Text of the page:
For todays post I went online and found this these lovely words and recipes. All info., words and recipes are from: http://www.melodiesplus.com/Mary/recipesindex.htm
“The story of Cape Breton wouldn’t be complete without a glimpse at the old recipes because of their historical link. I can still smell the aroma of my grandmother’s bannock as it was taken out of the old coal stove oven and hear her pronounce it with that lovely Gaelic lilt.”
1) CAPE BRETON SCONES
Sift together dry ingredients and stir in the raisins. Blend the remaining
ingredients and stir in the flour mixture until the dough is all together.
Toss on a lightly floured surface until no longer sticky. Knead a few
times. Divide the dough in half then pat each ball of dough into a 6 “
circle with the top slightly rounded. Brush the tops with milk and sprinkle
with sugar. Cut each circle into 6 wedges. Place 2 inches apart on a
cookie sheet. Bake at 425F for 10 to 12 minutes or till golden brown . Serve hot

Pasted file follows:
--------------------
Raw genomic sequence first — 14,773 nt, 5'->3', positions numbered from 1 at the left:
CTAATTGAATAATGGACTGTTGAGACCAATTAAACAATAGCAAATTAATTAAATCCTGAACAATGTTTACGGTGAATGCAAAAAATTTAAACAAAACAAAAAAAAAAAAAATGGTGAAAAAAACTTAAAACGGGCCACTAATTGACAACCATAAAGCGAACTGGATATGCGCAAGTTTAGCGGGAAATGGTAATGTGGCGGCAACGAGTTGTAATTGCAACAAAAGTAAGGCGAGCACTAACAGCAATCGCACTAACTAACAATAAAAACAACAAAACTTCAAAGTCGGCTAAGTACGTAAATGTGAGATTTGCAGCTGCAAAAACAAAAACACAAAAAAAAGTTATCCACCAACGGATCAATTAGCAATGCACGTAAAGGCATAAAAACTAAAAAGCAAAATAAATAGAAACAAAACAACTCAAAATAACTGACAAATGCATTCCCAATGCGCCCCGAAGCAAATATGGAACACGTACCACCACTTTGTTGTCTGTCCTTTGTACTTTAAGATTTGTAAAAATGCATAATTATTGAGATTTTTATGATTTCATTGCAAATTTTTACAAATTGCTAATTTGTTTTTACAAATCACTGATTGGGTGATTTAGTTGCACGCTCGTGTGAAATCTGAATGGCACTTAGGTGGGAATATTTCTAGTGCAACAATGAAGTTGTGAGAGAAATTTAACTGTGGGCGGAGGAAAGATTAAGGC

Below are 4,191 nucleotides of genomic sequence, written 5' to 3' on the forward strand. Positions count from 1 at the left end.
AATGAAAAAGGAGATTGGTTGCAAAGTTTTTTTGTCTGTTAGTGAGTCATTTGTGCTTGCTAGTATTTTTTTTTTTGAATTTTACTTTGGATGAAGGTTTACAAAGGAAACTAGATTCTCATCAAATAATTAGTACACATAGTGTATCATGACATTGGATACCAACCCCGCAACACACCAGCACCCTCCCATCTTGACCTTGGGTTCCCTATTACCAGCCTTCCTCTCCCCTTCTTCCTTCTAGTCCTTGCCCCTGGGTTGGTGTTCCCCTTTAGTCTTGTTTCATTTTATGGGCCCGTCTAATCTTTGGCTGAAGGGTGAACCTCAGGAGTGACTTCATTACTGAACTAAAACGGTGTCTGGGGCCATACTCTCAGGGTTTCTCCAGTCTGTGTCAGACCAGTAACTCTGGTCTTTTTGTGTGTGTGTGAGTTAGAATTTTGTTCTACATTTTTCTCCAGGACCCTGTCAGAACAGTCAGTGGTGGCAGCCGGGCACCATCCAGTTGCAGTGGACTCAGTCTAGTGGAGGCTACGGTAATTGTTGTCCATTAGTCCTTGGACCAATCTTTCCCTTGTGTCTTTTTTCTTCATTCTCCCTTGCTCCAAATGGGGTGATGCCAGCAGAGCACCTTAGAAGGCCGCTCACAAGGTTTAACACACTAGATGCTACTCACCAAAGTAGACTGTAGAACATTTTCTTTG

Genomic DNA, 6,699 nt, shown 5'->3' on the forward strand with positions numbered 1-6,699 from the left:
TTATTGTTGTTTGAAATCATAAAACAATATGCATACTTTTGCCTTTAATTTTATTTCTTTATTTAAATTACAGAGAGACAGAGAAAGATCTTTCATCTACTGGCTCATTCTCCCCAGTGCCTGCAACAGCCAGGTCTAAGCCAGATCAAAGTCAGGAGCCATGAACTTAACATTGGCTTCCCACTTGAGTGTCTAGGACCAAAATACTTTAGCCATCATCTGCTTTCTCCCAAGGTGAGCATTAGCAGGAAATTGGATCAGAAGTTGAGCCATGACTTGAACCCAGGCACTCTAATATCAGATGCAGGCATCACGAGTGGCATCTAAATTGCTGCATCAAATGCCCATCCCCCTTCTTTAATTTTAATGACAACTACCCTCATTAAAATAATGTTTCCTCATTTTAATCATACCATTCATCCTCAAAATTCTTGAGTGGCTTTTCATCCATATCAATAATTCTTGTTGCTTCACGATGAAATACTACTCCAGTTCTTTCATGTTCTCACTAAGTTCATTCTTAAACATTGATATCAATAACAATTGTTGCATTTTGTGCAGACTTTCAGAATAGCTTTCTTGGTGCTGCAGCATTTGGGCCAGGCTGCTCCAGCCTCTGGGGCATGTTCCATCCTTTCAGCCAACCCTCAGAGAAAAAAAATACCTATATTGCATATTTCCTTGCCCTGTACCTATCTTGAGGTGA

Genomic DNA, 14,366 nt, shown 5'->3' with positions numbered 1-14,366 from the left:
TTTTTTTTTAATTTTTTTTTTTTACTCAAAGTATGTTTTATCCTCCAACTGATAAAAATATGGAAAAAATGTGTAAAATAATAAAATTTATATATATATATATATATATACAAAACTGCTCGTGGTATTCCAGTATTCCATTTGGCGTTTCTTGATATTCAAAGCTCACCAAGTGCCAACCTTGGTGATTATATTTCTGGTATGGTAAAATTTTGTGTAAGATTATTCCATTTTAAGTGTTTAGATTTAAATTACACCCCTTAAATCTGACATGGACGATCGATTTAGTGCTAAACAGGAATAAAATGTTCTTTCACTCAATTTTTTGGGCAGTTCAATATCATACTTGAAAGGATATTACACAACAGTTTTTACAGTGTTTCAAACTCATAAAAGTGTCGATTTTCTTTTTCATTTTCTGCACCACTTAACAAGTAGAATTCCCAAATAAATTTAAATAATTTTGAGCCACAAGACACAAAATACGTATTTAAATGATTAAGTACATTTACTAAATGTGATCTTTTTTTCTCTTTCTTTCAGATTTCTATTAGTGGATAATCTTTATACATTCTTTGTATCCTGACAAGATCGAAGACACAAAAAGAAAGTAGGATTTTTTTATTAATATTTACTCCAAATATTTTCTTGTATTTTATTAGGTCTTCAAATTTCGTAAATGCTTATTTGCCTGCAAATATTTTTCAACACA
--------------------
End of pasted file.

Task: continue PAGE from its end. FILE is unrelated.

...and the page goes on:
with butter and jam or flavoured butter or honey.
Scottish bannock is a simple type of scone that was cooked in the early days over open fires. Settlers from Scotland made a frugal bannock with lots of flour, little sugar and drippings or lard.
1 c whole wheat flour
1/2 c all purpose flour
1/2 c rolled oats
2 tbsp sugar (granulated)
2 tsp baking powder
1/2 tsp salt
2 tbsp butter (melted)
1/3 c raisins (optional)
3/4 c water
Stir together flours, oats, sugar, baking powder and salt. Add melted
butter, raisins (if using) and water, adding more water if needed to make
a sticky dough. With floured hands, pat into greased pie plate. Bake in a 400 F
oven for 20 to 25 minutes or until browned and tester comes out clean. Cut
into wedges. “ … again….Thanks to the website for all this information! http://www.melodiesplus.com/Mary/cbns.htm
Tha thu ann = There you are (Gealic Words for greeting children, and saying goodbye)
And…Mar sin leat (Goodbye in Gaelic.)
Until Monday -Have a great weekend.